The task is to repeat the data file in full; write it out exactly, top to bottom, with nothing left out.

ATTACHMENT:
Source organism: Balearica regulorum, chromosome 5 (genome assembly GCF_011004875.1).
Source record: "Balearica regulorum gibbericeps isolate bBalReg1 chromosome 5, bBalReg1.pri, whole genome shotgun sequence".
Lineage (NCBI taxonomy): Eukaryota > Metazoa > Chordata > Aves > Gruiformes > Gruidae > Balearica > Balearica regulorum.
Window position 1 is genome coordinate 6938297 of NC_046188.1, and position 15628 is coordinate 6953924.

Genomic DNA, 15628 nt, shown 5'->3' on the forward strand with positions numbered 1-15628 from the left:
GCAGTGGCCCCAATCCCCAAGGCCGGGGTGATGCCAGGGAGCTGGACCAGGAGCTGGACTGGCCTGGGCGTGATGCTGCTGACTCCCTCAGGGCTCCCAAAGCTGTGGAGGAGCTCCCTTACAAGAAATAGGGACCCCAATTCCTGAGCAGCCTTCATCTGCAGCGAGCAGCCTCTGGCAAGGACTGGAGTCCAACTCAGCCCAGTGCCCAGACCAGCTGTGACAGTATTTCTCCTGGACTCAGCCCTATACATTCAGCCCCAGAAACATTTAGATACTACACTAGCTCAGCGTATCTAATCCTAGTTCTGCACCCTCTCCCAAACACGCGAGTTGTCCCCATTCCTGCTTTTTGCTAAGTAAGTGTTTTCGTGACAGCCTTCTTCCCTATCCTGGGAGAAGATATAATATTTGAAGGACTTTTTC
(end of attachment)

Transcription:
Source organism: Balearica regulorum, chromosome 5 (genome assembly GCF_011004875.1).
Source record: "Balearica regulorum gibbericeps isolate bBalReg1 chromosome 5, bBalReg1.pri, whole genome shotgun sequence".
Lineage (NCBI taxonomy): Eukaryota > Metazoa > Chordata > Aves > Gruiformes > Gruidae > Balearica > Balearica regulorum.
Window position 1 is genome coordinate 6938297 of NC_046188.1, and position 15628 is coordinate 6953924.

Genomic DNA, 15628 nt, shown 5'->3' on the forward strand with positions numbered 1-15628 from the left:
GCAGTGGCCCCAATCCCCAAGGCCGGGGTGATGCCAGGGAGCTGGACCAGGAGCTGGACTGGCCTGGGCGTGATGCTGCTGACTCCCTCAGGGCTCCCAAAGCTGTGGAGGAGCTCCCTTACAAGAAATAGGGACCCCAATTCCTGAGCAGCCTTCATCTGCAGCGAGCAGCCTCTGGCAAGGACTGGAGTCCAACTCAGCCCAGTGCCCAGACCAGCTGTGACAGTATTTCTCCTGGACTCAGCCCTATACATTCAGCCCCAGAAACATTTAGATACTACACTAGCTCAGCGTATCTAATCCTAGTTCTGCACCCTCTCCCAAACACGCGAGTTGTCCCCATTCCTGCTTTTTGCTAAGTAAGTGTTTTCGTGACAGCCTTCTTCCCTATCCTGGGAGAAGATATAATATTTGAAGGACTTTTTC